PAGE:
More tests. More surgery to remove more tissue. The semester started, and so did the chemotherapy, continuing through the end of April. She lost her hair at the end of February.

“It put a whole new spin on tired,” she said of the chemo.

The 47 undergraduates she was teaching were kind and supportive, she said. One student had his head shaved for crew. This gave her the courage to remove her hat.

“He helped me be bald,” she said.

The radiation treatments went from May through the end of June.

The treatments further sapped her strength. Herman reduced and then stopped running. Treated at the Medical Center, she walked to her appointments. “Walking across Grounds in the spring, with the fresh air, was very good for me,” she said.

“Early detection is still the best factor in ultimate survival,” she said.

“Exercise during and after treatment brings about better survival rates.”
After radiation, she tried to reclaim her life.“When you are diagnosed, your whole life feels out of control,” she said.

To regain some control, Herman prepared for the Four Miler. But her trials were not over. Her mother died that July.

“She was declining and ready to go, but she wanted to see me through,” Herman said. “She lived to see me finish treatment.”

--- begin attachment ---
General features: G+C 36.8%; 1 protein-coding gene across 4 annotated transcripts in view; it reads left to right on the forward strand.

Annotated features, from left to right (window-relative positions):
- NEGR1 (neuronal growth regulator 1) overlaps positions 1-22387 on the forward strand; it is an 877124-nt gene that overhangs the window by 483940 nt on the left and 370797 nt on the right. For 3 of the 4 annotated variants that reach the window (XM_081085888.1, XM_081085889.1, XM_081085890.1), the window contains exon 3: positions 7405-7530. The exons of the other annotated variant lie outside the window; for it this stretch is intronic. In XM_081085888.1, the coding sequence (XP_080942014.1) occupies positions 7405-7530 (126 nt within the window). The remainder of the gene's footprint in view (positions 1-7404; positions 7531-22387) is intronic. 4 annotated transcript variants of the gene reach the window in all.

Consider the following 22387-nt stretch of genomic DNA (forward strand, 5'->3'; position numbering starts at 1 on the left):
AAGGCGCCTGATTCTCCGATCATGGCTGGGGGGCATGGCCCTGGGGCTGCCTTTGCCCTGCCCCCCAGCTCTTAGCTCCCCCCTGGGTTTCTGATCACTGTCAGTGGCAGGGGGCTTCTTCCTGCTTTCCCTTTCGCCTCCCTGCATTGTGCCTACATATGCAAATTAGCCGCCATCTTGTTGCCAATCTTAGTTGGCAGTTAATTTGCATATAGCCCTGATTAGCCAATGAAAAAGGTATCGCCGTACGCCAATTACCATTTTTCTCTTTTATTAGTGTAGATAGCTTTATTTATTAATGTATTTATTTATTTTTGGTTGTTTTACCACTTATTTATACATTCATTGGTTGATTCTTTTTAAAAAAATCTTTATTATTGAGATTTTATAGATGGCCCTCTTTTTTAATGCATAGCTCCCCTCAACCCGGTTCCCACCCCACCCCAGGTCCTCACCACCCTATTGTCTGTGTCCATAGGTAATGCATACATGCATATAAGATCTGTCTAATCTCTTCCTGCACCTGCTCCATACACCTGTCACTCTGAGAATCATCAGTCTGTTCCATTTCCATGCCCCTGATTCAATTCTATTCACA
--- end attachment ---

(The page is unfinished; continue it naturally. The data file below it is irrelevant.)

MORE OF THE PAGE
Herman started fund raising as well. She convinced 122 people to be her personal sponsors for the race.

“People were willing to give to the cause, but also because they could sense her passion,” said Mark Lorenzoni a founder of the race and a member of the race committee.

Herman’s daughter, Amelia, 17, raced with her. It was hard going, but Herman got a boost at the “inspirational mile,” where donors post signs with the names of cancer survivors and victims. Herman knew her name and her mother’s name were posted.

“I was afraid to look,” she said, noting she had cried at seeing other people’s names. “I thought if I looked I would lose it.”

After the race, she returned to see her name on the wall. “It was such an emotional day, a life-affirming day,” she said. “It was draining knowing I was one of those survivors.”

The consummate teacher, Herman now coaches during Saturday morning training sessions. The teacher has also learned something from her battle with cancer.

“I am not a relaxed person,” she said. “I learned to enjoy the little things in each day more. The little things I might have missed.”

The Charlottesville Women’s Four Miler was started by the Charlottesville Track Club in 1983 when Cynthia and Mark Lorenzoni decided Charlottesville should host a foot race for women. Cynthia, a nationally ranked road racer, traveled the country to races and saw the possibilities.

The race, a Labor Day tradition, contributed proceeds to different programs at the Medical Center, settling on raising money for the Breast Care Center in the early 1990s.

There were 974 runners in 2000. This year, the 24th year of the race, entries were closed at 2,400 runners with about 90 percent from the local region. The largest age group of runners this year is 45 to 49, with 318 entrants. The 40 to 44 age bracket comes in second, with 35 to 39 third.